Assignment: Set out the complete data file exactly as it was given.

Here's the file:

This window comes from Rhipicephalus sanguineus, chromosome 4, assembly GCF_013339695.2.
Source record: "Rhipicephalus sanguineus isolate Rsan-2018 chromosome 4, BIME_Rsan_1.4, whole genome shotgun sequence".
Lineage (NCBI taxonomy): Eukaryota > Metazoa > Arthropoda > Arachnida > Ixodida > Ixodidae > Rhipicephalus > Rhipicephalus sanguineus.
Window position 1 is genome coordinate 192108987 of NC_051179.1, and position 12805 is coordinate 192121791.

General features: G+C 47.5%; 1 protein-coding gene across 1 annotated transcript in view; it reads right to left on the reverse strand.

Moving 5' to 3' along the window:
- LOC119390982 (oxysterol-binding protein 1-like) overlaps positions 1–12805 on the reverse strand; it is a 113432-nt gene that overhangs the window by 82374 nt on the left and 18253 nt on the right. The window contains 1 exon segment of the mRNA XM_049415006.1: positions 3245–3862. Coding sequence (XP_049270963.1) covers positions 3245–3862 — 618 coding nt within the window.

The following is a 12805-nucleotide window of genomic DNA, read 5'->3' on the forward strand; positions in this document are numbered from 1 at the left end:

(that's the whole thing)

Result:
This window comes from Rhipicephalus sanguineus, chromosome 4, assembly GCF_013339695.2.
Source record: "Rhipicephalus sanguineus isolate Rsan-2018 chromosome 4, BIME_Rsan_1.4, whole genome shotgun sequence".
Lineage (NCBI taxonomy): Eukaryota > Metazoa > Arthropoda > Arachnida > Ixodida > Ixodidae > Rhipicephalus > Rhipicephalus sanguineus.
Window position 1 is genome coordinate 192108987 of NC_051179.1, and position 12805 is coordinate 192121791.

General features: G+C 47.5%; 1 protein-coding gene across 1 annotated transcript in view; it reads right to left on the reverse strand.

Moving 5' to 3' along the window:
- LOC119390982 (oxysterol-binding protein 1-like) overlaps positions 1–12805 on the reverse strand; it is a 113432-nt gene that overhangs the window by 82374 nt on the left and 18253 nt on the right. The window contains 1 exon segment of the mRNA XM_049415006.1: positions 3245–3862. Coding sequence (XP_049270963.1) covers positions 3245–3862 — 618 coding nt within the window.

The following is a 12805-nucleotide window of genomic DNA, read 5'->3' on the forward strand; positions in this document are numbered from 1 at the left end: